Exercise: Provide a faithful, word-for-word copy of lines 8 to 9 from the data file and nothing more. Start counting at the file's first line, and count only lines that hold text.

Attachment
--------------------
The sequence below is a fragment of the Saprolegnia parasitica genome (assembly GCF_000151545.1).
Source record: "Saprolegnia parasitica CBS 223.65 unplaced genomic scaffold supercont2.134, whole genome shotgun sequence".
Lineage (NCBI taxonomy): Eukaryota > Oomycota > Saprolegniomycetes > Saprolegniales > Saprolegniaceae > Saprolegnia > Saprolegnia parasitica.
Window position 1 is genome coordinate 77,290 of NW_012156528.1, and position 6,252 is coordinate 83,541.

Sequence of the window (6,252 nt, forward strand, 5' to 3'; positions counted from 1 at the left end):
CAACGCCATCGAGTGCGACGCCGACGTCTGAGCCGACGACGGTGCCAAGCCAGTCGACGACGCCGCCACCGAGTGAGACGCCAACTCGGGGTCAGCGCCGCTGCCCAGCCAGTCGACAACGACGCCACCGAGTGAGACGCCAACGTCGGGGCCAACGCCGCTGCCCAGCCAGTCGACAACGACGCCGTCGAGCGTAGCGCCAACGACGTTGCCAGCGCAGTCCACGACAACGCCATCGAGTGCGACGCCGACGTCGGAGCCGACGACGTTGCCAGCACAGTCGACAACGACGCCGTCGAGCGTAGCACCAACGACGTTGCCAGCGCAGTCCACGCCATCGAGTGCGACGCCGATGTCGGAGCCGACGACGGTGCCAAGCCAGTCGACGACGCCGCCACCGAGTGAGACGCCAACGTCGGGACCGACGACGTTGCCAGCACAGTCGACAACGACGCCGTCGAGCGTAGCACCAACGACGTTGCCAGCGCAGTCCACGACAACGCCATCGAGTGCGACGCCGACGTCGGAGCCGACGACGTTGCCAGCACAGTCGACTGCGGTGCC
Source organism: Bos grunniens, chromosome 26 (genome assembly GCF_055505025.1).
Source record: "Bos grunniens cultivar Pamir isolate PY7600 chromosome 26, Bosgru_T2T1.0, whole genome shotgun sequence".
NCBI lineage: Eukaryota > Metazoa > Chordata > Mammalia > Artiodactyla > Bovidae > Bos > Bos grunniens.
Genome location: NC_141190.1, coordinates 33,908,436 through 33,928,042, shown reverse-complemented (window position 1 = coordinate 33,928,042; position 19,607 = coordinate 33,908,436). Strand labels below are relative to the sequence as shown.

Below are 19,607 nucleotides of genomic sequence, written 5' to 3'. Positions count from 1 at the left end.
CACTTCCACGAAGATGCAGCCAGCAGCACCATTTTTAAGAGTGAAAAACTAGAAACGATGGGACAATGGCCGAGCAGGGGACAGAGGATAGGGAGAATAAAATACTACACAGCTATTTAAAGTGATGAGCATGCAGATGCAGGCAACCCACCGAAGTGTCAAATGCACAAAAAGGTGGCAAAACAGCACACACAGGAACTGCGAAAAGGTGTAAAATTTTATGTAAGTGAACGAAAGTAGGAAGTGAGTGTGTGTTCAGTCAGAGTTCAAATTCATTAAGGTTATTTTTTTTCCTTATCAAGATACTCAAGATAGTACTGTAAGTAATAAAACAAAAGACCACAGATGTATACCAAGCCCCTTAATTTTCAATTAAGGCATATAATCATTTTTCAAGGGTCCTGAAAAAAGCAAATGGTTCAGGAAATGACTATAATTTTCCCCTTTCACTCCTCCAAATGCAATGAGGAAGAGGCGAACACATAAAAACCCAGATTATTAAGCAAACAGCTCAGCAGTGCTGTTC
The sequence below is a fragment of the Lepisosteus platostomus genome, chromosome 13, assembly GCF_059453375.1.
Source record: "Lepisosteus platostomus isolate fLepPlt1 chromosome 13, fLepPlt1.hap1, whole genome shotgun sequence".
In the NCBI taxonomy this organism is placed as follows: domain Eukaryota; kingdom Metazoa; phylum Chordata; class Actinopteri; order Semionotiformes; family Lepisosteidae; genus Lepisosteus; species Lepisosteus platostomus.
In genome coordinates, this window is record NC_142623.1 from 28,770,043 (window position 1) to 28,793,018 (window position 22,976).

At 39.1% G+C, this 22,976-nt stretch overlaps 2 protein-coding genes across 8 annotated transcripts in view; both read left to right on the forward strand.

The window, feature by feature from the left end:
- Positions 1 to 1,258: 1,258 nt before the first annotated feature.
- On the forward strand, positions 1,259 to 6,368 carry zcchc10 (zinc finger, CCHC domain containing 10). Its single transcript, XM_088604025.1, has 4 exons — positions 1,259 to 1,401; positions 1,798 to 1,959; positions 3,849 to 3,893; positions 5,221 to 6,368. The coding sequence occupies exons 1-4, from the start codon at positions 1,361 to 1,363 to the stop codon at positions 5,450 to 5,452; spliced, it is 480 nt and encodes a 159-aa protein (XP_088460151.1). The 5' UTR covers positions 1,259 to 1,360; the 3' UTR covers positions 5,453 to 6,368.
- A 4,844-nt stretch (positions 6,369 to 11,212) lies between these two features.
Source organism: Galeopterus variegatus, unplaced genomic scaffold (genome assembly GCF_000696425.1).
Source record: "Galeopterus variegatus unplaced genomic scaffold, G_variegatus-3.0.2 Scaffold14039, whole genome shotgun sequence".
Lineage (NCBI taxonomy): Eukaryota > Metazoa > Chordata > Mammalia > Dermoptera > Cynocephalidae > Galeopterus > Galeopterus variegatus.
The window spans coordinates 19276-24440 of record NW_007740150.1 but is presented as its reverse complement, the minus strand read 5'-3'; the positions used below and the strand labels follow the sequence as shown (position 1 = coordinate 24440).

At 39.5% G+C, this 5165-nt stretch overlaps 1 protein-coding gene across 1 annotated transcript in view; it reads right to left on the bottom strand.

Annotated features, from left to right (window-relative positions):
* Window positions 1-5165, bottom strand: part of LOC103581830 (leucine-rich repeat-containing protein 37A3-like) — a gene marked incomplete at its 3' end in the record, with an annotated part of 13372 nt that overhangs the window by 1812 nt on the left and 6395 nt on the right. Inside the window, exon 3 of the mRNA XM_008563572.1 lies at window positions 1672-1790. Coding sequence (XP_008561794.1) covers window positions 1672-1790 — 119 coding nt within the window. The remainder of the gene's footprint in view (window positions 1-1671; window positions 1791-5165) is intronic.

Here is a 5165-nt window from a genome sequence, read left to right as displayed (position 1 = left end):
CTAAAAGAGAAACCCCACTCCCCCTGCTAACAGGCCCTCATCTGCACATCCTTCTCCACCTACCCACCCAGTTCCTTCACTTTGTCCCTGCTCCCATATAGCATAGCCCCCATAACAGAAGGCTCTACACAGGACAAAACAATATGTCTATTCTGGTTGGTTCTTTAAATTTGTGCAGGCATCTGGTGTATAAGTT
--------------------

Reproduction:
Source record: "Bos grunniens cultivar Pamir isolate PY7600 chromosome 26, Bosgru_T2T1.0, whole genome shotgun sequence".
NCBI lineage: Eukaryota > Metazoa > Chordata > Mammalia > Artiodactyla > Bovidae > Bos > Bos grunniens.